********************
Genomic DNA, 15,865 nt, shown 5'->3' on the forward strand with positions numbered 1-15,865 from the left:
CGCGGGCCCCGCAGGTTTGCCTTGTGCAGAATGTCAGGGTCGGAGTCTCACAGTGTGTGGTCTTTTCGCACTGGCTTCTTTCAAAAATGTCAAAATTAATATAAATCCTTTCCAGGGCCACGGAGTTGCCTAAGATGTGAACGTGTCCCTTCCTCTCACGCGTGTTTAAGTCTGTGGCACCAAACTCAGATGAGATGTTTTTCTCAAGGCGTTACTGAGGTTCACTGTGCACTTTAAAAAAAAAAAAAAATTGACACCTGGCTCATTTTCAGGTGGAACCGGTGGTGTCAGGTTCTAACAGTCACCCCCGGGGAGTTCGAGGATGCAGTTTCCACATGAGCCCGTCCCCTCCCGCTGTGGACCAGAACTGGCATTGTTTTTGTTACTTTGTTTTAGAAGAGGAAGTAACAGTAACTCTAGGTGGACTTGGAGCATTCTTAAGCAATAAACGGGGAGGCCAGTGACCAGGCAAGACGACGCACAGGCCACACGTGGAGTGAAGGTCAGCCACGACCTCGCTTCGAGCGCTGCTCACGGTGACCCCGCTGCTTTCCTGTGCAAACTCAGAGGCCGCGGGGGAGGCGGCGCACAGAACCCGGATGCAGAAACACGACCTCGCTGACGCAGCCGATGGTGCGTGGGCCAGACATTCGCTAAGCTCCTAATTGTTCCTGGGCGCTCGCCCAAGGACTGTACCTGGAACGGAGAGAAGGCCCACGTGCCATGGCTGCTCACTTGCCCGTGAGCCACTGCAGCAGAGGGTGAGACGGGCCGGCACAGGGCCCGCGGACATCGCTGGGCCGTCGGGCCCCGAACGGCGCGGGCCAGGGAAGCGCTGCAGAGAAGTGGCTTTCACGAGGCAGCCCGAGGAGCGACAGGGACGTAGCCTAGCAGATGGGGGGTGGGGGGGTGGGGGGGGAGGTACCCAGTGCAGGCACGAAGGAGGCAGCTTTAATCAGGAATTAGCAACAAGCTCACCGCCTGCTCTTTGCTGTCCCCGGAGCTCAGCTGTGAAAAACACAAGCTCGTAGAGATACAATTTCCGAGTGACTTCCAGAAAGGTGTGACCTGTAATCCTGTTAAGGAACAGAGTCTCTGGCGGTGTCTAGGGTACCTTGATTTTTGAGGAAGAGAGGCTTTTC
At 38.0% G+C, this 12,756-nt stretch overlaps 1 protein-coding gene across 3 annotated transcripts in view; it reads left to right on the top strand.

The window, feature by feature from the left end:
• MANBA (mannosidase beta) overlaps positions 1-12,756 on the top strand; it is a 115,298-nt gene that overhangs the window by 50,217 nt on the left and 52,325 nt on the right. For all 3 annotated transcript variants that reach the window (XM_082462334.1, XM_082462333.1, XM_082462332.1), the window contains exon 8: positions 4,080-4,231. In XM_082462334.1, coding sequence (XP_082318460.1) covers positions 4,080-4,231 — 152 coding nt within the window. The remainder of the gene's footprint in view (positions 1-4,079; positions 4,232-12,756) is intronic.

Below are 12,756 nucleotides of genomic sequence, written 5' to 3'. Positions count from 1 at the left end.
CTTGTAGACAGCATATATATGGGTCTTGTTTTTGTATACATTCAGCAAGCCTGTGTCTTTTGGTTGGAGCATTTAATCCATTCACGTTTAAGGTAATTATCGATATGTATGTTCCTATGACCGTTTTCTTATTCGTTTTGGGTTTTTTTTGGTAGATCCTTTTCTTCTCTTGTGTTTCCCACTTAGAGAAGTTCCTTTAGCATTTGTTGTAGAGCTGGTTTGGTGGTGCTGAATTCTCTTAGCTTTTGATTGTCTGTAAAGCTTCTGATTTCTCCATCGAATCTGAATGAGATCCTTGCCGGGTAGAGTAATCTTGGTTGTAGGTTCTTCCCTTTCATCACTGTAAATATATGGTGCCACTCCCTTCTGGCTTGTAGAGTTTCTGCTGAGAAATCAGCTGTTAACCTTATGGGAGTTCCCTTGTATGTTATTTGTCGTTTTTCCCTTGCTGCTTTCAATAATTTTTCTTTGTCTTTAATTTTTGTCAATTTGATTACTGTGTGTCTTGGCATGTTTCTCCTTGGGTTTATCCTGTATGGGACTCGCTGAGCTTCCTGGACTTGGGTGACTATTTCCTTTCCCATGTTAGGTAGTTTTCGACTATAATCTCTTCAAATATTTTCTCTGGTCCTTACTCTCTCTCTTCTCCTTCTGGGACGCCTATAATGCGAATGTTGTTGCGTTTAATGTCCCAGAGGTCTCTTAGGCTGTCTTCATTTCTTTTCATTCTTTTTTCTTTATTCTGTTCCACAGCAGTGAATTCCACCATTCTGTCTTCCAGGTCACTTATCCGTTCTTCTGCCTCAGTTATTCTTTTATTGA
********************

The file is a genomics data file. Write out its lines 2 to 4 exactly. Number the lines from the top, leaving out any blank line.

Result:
CGCGGGCCCCGCAGGTTTGCCTTGTGCAGAATGTCAGGGTCGGAGTCTCACAGTGTGTGGTCTTTTCGCACTGGCTTCTTTCAAAAATGTCAAAATTAATATAAATCCTTTCCAGGGCCACGGAGTTGCCTAAGATGTGAACGTGTCCCTTCCTCTCACGCGTGTTTAAGTCTGTGGCACCAAACTCAGATGAGATGTTTTTCTCAAGGCGTTACTGAGGTTCACTGTGCACTTTAAAAAAAAAAAAAAATTGACACCTGGCTCATTTTCAGGTGGAACCGGTGGTGTCAGGTTCTAACAGTCACCCCCGGGGAGTTCGAGGATGCAGTTTCCACATGAGCCCGTCCCCTCCCGCTGTGGACCAGAACTGGCATTGTTTTTGTTACTTTGTTTTAGAAGAGGAAGTAACAGTAACTCTAGGTGGACTTGGAGCATTCTTAAGCAATAAACGGGGAGGCCAGTGACCAGGCAAGACGACGCACAGGCCACACGTGGAGTGAAGGTCAGCCACGACCTCGCTTCGAGCGCTGCTCACGGTGACCCCGCTGCTTTCCTGTGCAAACTCAGAGGCCGCGGGGGAGGCGGCGCACAGAACCCGGATGCAGAAACACGACCTCGCTGACGCAGCCGATGGTGCGTGGGCCAGACATTCGCTAAGCTCCTAATTGTTCCTGGGCGCTCGCCCAAGGACTGTACCTGGAACGGAGAGAAGGCCCACGTGCCATGGCTGCTCACTTGCCCGTGAGCCACTGCAGCAGAGGGTGAGACGGGCCGGCACAGGGCCCGCGGACATCGCTGGGCCGTCGGGCCCCGAACGGCGCGGGCCAGGGAAGCGCTGCAGAGAAGTGGCTTTCACGAGGCAGCCCGAGGAGCGACAGGGACGTAGCCTAGCAGATGGGGGGTGGGGGGGTGGGGGGGGAGGTACCCAGTGCAGGCACGAAGGAGGCAGCTTTAATCAGGAATTAGCAACAAGCTCACCGCCTGCTCTTTGCTGTCCCCGGAGCTCAGCTGTGAAAAACACAAGCTCGTAGAGATACAATTTCCGAGTGACTTCCAGAAAGGTGTGACCTGTAATCCTGTTAAGGAACAGAGTCTCTGGCGGTGTCTAGGGTACCTTGATTTTTGAGGAAGAGAGGCTTTTC
At 38.0% G+C, this 12,756-nt stretch overlaps 1 protein-coding gene across 3 annotated transcripts in view; it reads left to right on the top strand.

The window, feature by feature from the left end: